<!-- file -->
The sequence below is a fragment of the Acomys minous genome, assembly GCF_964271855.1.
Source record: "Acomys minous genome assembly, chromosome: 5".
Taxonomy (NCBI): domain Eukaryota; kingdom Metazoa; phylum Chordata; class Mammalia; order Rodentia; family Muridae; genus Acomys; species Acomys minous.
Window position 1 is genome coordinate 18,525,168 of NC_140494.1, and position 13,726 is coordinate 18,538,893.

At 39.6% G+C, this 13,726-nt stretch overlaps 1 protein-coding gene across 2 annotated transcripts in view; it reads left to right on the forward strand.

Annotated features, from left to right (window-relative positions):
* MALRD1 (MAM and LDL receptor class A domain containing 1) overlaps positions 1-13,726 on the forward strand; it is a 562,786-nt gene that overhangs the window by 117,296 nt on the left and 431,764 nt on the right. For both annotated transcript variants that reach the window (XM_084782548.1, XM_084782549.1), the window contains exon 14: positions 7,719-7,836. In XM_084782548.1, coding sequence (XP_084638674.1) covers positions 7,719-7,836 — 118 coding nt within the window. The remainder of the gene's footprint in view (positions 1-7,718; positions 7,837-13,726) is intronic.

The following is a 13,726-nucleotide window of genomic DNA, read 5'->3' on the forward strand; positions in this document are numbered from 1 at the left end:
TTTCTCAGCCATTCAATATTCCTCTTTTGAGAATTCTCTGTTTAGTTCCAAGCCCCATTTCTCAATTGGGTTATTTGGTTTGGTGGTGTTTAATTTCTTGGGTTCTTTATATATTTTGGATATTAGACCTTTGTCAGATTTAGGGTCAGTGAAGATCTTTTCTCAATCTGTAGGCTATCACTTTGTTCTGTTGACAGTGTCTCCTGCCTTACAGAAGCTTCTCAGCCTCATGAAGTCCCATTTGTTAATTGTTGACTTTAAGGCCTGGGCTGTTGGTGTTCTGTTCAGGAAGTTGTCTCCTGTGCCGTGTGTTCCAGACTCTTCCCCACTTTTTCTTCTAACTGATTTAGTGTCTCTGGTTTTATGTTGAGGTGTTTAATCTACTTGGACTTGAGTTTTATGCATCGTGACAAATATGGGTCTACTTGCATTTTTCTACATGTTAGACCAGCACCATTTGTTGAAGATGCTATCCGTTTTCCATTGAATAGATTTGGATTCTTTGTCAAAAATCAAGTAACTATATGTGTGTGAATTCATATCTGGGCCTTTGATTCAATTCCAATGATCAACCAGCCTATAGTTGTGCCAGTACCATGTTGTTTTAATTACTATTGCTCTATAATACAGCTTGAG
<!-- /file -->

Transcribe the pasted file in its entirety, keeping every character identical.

The sequence below is a fragment of the Acomys minous genome, assembly GCF_964271855.1.
Source record: "Acomys minous genome assembly, chromosome: 5".
Taxonomy (NCBI): domain Eukaryota; kingdom Metazoa; phylum Chordata; class Mammalia; order Rodentia; family Muridae; genus Acomys; species Acomys minous.
Window position 1 is genome coordinate 18,525,168 of NC_140494.1, and position 13,726 is coordinate 18,538,893.

At 39.6% G+C, this 13,726-nt stretch overlaps 1 protein-coding gene across 2 annotated transcripts in view; it reads left to right on the forward strand.

Annotated features, from left to right (window-relative positions):
* MALRD1 (MAM and LDL receptor class A domain containing 1) overlaps positions 1-13,726 on the forward strand; it is a 562,786-nt gene that overhangs the window by 117,296 nt on the left and 431,764 nt on the right. For both annotated transcript variants that reach the window (XM_084782548.1, XM_084782549.1), the window contains exon 14: positions 7,719-7,836. In XM_084782548.1, coding sequence (XP_084638674.1) covers positions 7,719-7,836 — 118 coding nt within the window. The remainder of the gene's footprint in view (positions 1-7,718; positions 7,837-13,726) is intronic.

The following is a 13,726-nucleotide window of genomic DNA, read 5'->3' on the forward strand; positions in this document are numbered from 1 at the left end:
TTTCTCAGCCATTCAATATTCCTCTTTTGAGAATTCTCTGTTTAGTTCCAAGCCCCATTTCTCAATTGGGTTATTTGGTTTGGTGGTGTTTAATTTCTTGGGTTCTTTATATATTTTGGATATTAGACCTTTGTCAGATTTAGGGTCAGTGAAGATCTTTTCTCAATCTGTAGGCTATCACTTTGTTCTGTTGACAGTGTCTCCTGCCTTACAGAAGCTTCTCAGCCTCATGAAGTCCCATTTGTTAATTGTTGACTTTAAGGCCTGGGCTGTTGGTGTTCTGTTCAGGAAGTTGTCTCCTGTGCCGTGTGTTCCAGACTCTTCCCCACTTTTTCTTCTAACTGATTTAGTGTCTCTGGTTTTATGTTGAGGTGTTTAATCTACTTGGACTTGAGTTTTATGCATCGTGACAAATATGGGTCTACTTGCATTTTTCTACATGTTAGACCAGCACCATTTGTTGAAGATGCTATCCGTTTTCCATTGAATAGATTTGGATTCTTTGTCAAAAATCAAGTAACTATATGTGTGTGAATTCATATCTGGGCCTTTGATTCAATTCCAATGATCAACCAGCCTATAGTTGTGCCAGTACCATGTTGTTTTAATTACTATTGCTCTATAATACAGCTTGAG